"If the trend toward economic opening continues, it should encourage more tolerance of political freedom and democracy in the Muslim world."
President Bush constantly makes speeches about the need to promote democracy and freedom in the Arab world. He should also mention that his administration has already achieved a few key victories in the battle for economic reform throughout the region. The Bush administration launched an initiative a year ago to promote both democracy and free trade in the region through bilateral trade agreements. Bahrain announced a new free-trade agreement with the U.S. in May. Congress then approved a new free-trade agreement with Morocco by a large majority. If the Bush administration can follow up with several more countries, it could set the stage for the most far-reaching economic reforms in the Middle East since the dissolution of the Ottoman Empire.
The administration’s proposals are ambitious, but based on the experience of East Asia and Latin America, they make sense. The Muslim countries of the Middle East and North Africa were the world’s dominant trading nations during the Middle Ages. As recently as 1914, Egypt made 50% of its gross domestic product through foreign trade. The Arab countries became isolated during the modern era because they had authoritarian political regimes that restricted trade and investment. If the Bush administration can move them to liberalize their economic policies, it wouldn’t be hard to imagine pressure developing for political reform as well.
The Muslim countries of the Middle East and North Africa are reminiscent of the state-dominated economies of Eastern Europe before the end of the Cold War. They have large public sectors and weak private sectors. Governments employ 17% of the population — three times higher than in other developing countries. Military spending is equal to 8.2% of GDP — four times the norm in most NATO countries. The growth rate of foreign trade in the region during the 1990s was only 3%, compared with 8% for the world. Between 1980 and 2001, real per-capita income growth in the region was zero, versus 6.3% for East Asia and 1.3% for other developing countries. The entire Arab world translates only 330 books annually, compared with 1,500 for Greece alone. Despite great oil wealth, the 300 million people in the Middle East and North Africa have a gross domestic product less than Spain’s 39 million people ($700 billion). Economic isolation has been one of the primary factors inhibiting the region’s economic development.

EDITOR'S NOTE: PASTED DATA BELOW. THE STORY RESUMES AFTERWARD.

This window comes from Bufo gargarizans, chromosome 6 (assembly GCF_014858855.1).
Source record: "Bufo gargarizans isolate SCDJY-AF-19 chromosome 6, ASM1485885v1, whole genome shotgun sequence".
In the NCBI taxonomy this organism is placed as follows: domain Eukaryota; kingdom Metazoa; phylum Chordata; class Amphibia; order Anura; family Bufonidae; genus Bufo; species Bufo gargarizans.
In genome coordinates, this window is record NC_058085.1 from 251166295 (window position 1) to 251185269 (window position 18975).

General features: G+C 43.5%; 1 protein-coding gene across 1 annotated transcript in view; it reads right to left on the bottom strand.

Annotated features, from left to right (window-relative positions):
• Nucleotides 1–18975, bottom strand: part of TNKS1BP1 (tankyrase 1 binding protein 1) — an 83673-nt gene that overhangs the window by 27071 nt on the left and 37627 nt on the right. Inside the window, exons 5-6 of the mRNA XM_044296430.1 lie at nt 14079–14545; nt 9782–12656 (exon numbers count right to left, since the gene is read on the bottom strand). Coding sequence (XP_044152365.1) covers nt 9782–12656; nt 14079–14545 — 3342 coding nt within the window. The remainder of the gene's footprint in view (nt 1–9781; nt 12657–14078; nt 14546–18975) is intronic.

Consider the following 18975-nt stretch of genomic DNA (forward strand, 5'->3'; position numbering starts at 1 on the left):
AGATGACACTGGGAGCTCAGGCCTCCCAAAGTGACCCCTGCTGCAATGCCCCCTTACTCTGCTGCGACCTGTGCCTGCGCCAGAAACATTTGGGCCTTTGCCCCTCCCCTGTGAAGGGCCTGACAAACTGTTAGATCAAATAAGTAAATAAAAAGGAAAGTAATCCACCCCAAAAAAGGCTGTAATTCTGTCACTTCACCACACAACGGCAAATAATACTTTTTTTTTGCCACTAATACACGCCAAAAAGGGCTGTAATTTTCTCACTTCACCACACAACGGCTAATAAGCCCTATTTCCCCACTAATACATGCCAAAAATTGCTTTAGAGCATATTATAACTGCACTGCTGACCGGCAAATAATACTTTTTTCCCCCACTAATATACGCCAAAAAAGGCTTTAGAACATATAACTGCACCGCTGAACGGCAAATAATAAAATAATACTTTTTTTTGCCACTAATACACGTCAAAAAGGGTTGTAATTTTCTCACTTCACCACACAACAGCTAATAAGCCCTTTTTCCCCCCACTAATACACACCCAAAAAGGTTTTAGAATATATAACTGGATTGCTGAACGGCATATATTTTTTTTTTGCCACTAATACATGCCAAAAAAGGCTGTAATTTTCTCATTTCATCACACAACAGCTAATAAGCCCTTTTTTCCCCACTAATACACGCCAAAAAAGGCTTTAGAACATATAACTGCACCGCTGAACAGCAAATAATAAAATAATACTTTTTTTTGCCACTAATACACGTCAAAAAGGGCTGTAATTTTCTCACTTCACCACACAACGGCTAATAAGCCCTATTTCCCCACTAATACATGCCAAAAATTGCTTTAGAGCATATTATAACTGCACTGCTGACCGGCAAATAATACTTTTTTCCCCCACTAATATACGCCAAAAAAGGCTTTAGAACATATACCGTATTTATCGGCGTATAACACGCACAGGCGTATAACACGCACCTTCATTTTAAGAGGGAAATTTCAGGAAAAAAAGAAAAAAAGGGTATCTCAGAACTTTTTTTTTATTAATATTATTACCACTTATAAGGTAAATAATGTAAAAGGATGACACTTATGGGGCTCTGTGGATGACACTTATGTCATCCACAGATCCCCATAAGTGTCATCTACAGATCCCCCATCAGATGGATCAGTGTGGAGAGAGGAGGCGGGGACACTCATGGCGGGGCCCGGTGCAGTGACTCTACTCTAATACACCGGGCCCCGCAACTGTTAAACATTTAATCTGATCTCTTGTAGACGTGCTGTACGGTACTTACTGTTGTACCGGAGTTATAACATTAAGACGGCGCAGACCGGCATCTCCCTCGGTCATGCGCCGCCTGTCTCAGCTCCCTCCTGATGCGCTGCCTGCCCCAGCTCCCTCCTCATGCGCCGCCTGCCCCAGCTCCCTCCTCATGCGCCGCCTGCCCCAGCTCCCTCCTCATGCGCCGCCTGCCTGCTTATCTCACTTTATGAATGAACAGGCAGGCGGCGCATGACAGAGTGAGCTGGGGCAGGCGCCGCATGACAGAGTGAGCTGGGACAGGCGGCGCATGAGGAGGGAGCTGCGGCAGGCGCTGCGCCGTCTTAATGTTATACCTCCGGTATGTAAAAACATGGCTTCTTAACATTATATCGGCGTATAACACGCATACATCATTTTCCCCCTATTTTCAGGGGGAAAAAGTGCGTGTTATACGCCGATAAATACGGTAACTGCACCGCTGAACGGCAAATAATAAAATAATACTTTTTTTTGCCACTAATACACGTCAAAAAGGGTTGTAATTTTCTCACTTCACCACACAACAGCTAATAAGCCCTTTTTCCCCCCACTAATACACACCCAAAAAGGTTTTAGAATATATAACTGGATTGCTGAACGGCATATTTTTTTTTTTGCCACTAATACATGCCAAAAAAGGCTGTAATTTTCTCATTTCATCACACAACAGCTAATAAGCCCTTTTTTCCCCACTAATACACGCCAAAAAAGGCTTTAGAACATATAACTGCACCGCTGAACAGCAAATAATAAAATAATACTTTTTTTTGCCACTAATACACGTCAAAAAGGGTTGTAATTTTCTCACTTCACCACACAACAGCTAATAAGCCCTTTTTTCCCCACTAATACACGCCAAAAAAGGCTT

The recent uptick in oil prices will boost the economy of the Middle East. The export income of the Gulf countries will increase by $40 billion to $50 billion this year. The region’s stock-market capitalization has jumped from $360 billion to $470 billion. But as the oil booms of the 1970s and 1980s testify, oil can produce income windfalls without economic development.
There are 49 countries with populations that are predominantly Muslim and four that are half-Muslim. A few Muslim countries, such as Malaysia, are highly integrated into the global economy, but the great majority has long pursued policies restricting foreign trade and investment.
The result is a very large imbalance between Muslims’ share of world population and of global trade and investment. The 49 predominately Muslim countries have around 1.12 billion people, about 18% of the world total. There are 186 million Muslims in Africa, 310 million in the Middle East, and 625 million in central and East Asia. There are another 90 million Muslims in African countries with majority non-Muslim populations. There are also 35 million Muslims in China, 20 million in Russia and 150 million in India.